Devaney, Doak & Garrett feature an in-store display of 30 favorite books for every year they've been in business.

Devaney, Doak & Garrett are featuring a display, in-store and online, of their favorite books for every year they’ve been in business in honor of the store’s 30th anniversary. Kay Neufeld/Franklin Journal

FARMINGTON — Bookstore Devaney, Doak & Garrett (DD&G) celebrated its 30th anniversary of opening on Saturday, May 1. Owner Kenny Brechner honored the anniversary with a curation of 30 favorite books for each year the shop’s been in business since 1991.

DD&G is also marking the anniversary with an online “Remembrances” page where patrons of the shop are submitting stories about “a book you got from us some time over the last 30 years which meant a great deal to you.” Patrons submitted titles (and stories about those titles) ranging from Shaun Tan’s The Arrival to J.K. Rowling’s Harry Potter and the Sorcerer’s Stone. One patron submitted Carolyn Keene’s Nancy Drew 01: the Secret of the Old Clock alongside an original review of the book from when it was first purchased.

DD&G first opened in 1991 under different ownership. Brechner, 59, came in as the store manager in 1992 and “fell in love with” running the shop. He has been DD&G’s sole owner since the late ’90s. In that time, he’s made many memories and integrated DD&G into the community’s DNA.

“I love everything about connecting with the community and having these sort of combined relationships with people that are part friend and part customer,” Brechner said. “ I love seeing people from college that I knew as toddlers, sold books to and taught books to their whole lives having kids now.”

A major shift to online book sales in the last two decades has posed “the biggest challenge” for DD&G and other independent bookstores. However, Brechner is “very appreciative of the community members that continue to support us” that have helped DD&G stay afloat. He believes it is that “supportive community” and “a passion for books” that has kept DD&G around for three decades when so many independent bookstores have disappeared. 

Brechner considers DD&G “a bedrock in the community” thanks to the store’s “mission of sharing the love of reading with the community.”

Since the mid-1990s, Brechner and DD&G have worked with the Mt. Blue Regional School District and the Spruce Mountain School District to implement literacy outreach programs in their schools. In these programs, DD&G provides the schools with Advanced Reader Copies, copies of books that aren’t yet available to the public, and gives children the opportunity to read them and review them. In 2020, DD&G continued its literacy outreach efforts despite the complications brought on by the pandemic to continue supporting the community in the way that “the community has been here for us,” Brechner said.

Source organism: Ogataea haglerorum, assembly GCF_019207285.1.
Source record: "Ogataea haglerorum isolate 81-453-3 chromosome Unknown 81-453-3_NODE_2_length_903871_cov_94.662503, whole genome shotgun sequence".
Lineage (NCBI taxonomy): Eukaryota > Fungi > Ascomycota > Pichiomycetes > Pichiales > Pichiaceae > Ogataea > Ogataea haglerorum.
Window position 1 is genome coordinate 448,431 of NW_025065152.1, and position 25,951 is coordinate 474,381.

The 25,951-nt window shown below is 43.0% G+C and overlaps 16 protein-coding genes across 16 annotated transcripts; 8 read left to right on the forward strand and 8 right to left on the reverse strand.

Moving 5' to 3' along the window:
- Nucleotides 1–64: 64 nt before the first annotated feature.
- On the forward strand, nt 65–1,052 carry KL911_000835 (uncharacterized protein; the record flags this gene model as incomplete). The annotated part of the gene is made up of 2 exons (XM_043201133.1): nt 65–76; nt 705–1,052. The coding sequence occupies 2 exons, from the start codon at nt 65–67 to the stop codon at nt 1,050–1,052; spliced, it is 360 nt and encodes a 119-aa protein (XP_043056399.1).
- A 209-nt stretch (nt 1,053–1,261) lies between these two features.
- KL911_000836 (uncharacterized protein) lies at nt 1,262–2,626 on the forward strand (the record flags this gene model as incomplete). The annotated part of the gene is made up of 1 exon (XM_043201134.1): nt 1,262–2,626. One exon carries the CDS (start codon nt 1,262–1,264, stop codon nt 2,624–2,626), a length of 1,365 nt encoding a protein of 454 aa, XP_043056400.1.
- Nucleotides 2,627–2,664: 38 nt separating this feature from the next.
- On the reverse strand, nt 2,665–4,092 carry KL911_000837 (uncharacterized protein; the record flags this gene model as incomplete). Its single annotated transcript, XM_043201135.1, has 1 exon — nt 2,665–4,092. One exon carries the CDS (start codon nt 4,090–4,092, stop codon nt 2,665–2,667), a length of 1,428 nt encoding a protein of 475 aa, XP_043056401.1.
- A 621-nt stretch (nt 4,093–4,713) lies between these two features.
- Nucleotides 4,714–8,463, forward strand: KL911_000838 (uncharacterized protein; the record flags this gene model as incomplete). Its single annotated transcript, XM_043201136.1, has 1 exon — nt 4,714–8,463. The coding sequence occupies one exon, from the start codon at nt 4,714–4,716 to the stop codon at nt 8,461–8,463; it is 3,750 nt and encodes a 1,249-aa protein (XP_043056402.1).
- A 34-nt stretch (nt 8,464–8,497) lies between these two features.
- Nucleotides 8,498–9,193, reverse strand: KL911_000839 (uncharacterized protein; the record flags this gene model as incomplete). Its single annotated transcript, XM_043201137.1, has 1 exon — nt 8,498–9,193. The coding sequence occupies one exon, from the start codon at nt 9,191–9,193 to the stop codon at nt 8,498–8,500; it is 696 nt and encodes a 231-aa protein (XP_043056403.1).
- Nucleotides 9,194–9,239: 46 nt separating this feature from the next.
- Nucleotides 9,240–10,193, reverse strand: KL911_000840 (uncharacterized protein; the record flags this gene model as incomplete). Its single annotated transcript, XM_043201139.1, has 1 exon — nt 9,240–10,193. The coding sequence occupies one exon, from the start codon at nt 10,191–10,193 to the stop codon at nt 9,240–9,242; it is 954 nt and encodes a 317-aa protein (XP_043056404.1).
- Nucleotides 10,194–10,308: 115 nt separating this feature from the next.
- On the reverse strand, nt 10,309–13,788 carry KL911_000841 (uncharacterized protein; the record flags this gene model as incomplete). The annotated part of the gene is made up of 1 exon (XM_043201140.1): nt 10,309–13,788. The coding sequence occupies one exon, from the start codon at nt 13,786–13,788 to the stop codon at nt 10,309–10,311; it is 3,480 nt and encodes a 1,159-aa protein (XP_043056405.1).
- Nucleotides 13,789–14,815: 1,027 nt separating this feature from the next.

Devaney, Doak & Garrett owner Kenny Brechner stands in front of a display of books about Maine and by Maine authors.

Devaney, Doak & Garrett owner Kenny Brechner has been with the bookstore for 29 of its 30 years in Farmington. Brechner, who is pictured standing next to a display of Maine authors and books, notes a “supportive community” and “passion for books” as some of the factors that have helped DD&G stand the test of time. Kay Neufeld/Franklin Journal

Looking back on 30 years of DD&G, Brechner said “the most fun we ever had was the Harry Potter Parties.” In these parties, which were held the night a new book in author Rowling’s series was published, DD&G would host over 100 people at their themed parties. Brechner, his staff, and volunteers would dress up in costumes and run activities such as a “potions class” and “divinations tests.” They even staged a fake arrest where Brechner was dragged off by “ministry wizards who came to take me away and arrest me.”

Brechner also acknowledges the Potter era as a special time for the store and the community of readers, old and young, in Farmington.

It just developed a love of reading in everybody. That’s a favorite, living through [the books] as they came out in the store,” Brechner said. “That was the best. There’s never been anything like that.”

Brechner also reminisced about the “wonderful group” of staffers he’s “been blessed with” over the years.  “A lot of them are still friends,” he said.

One of those former staffers includes Desi Van Til, a Farmington native and screenwriter who worked at DD&G as a high schooler in the mid 1990s. Van Til wrote the film, Tumbledown, that is described as a “love letter” to Farmington with a DD&G replica and a character she says she based on “complete mentor” Brechner and their “great, spirited work rapport.”

“Kenny and his staff are people who love and revere the written word, and who take sincere pleasure in sharing their enthusiasm for books with the whole community,” Van Til wrote. “DD&G helps define what makes Farmington such a wonderful place to live. It certainly made a huge impact on my growing up there.”

Looking to the next 30 years, Brechner hopes that DD&G remains a “bedrock” in Farmington’s “special” and “vibrant” community.

I’d like to be able to make a small positive difference in the community by being here,” Brechner said. “Not just to survive, but to have a positive impact.”

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